The gallery for Philippine fauna had a taxidermied skin of Lolong as its centerpiece. It was a magnificent centerpiece. It makes you realize how majestic yet terrifying apex predators can be. Looking at Lolong, I can’t help but think it was a modern-day dinosaur. Well, dinosaurs are reptiles after all.
The gallery also has taxidermied versions of many endemic species of the Philippines like the Philippine eagle, Philippine eagle-owl, and the Tamaraw.
Next, I found myself in the gallery showcasing the geology of the Philippines. It is here where I appreciated how interactive the museum was. There was an exhibit where you place your hand on a screen and it shows how hot your hands are.
It is also amusing to see so many rocks and minerals on display. There are so many things to learn from these rocks inside display cases.
Then I found myself in a gallery depicting the importance of mangroves. There was a pathway with faux mangroves on the side. It also showcases how mangroves protect us and the diversity of flora and fauna you can find in the environment.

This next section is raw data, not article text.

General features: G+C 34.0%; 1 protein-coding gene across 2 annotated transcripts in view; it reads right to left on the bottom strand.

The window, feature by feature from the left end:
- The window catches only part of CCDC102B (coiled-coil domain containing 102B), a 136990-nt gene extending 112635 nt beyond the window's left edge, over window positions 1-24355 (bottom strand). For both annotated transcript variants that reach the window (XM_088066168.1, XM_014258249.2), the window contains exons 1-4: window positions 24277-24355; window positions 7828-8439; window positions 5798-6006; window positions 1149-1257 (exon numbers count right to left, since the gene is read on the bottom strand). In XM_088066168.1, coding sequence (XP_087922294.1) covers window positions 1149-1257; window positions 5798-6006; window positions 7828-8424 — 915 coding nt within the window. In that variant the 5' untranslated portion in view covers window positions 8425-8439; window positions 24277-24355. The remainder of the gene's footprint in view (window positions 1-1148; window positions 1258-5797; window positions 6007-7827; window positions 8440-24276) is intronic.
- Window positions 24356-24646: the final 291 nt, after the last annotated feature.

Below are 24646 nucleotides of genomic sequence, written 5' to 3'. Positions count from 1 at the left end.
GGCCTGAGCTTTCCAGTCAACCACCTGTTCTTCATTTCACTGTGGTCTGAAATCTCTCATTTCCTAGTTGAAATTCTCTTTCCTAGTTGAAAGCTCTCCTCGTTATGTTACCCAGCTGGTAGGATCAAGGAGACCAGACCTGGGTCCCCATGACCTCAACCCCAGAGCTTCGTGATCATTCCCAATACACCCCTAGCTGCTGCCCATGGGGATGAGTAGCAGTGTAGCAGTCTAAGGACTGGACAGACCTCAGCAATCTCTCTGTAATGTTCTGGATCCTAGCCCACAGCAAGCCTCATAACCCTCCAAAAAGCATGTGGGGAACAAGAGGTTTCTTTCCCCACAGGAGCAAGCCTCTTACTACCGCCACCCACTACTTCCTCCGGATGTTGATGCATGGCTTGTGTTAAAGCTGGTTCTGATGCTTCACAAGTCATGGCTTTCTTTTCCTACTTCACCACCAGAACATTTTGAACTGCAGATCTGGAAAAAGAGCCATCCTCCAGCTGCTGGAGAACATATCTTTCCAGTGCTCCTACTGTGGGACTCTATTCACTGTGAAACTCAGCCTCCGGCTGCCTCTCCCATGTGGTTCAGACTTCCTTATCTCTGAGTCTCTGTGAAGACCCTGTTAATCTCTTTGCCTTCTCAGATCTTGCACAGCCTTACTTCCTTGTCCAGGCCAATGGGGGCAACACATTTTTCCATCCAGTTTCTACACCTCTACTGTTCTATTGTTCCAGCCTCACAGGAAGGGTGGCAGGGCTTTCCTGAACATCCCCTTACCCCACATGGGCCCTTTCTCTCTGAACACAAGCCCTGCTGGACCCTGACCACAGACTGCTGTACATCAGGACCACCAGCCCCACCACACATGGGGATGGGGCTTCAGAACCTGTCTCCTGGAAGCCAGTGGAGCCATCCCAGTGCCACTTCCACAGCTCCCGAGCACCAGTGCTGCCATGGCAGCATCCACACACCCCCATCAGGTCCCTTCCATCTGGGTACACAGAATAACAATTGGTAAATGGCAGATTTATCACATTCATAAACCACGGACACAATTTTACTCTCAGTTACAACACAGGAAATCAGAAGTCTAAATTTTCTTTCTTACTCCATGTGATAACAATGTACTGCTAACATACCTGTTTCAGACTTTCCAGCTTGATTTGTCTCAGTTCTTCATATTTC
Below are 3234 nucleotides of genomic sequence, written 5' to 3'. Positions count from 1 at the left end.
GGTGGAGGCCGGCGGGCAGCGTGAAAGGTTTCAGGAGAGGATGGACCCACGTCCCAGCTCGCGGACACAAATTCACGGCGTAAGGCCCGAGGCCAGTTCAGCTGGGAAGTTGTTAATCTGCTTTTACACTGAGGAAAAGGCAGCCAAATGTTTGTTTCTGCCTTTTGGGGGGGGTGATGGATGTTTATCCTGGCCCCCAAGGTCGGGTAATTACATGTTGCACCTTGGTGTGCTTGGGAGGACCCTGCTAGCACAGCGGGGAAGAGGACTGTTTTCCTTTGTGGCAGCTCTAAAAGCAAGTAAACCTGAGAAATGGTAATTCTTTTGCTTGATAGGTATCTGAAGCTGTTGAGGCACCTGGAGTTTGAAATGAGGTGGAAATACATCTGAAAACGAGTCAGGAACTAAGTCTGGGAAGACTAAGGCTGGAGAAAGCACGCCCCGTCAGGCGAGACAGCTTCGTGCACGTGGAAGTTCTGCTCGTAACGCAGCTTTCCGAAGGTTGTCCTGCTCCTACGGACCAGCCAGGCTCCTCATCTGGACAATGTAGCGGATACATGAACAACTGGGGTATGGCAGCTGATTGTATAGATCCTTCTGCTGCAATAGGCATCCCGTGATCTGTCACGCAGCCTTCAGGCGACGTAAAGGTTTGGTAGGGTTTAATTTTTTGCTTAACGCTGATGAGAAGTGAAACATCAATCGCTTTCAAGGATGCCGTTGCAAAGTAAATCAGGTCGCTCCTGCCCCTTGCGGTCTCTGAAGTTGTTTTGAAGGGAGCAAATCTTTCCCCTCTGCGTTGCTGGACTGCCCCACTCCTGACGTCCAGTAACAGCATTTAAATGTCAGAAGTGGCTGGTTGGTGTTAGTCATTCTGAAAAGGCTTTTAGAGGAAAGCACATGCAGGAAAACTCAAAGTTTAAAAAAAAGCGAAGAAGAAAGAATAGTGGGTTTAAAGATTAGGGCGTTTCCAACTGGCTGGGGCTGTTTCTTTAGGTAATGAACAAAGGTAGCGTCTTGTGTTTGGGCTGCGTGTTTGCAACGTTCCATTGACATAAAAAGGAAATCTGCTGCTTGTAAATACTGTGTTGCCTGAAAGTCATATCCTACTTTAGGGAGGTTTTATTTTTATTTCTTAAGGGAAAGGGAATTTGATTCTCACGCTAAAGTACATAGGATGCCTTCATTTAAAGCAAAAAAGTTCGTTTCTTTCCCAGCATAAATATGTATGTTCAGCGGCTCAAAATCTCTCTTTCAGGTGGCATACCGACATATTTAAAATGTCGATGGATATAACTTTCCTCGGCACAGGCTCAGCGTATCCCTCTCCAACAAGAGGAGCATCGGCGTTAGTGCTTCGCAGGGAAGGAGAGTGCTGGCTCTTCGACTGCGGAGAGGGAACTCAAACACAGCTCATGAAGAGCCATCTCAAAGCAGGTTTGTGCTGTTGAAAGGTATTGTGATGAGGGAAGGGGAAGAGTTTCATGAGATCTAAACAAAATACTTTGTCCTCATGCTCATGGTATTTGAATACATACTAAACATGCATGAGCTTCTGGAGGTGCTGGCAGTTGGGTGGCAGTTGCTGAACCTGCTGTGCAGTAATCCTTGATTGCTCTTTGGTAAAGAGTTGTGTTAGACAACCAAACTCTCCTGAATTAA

The last gallery I found myself in was one that depicts the marine life in the Philippines.
There was a display case comparing the mouth of a modern-day shark and a megalodon. The difference was big. They also have a room in this gallery where they show how dark it is in the deeper parts of the ocean where the light does not reach. The most interesting part here is the display of preserved sea life in large glass jars.
As I was about to exit the gallery, they announced that the museum is about to close. I was a bit sad that my visit to the museum was about to end here. I wanted to visit the other galleries and learn more. Unfortunately, time was not on my side.
The visit to Mofa and the Natural History Museum may be short but it was a whole lot of fun. I may be feeling a bit sad leaving the museum but a part of me was also happy to know that more surprises await me the next time I visit the museums in Manila.
This article was first published as a two-part series in SunStar Davao under my Kape Diaries column. You can read the first part here and the second part here.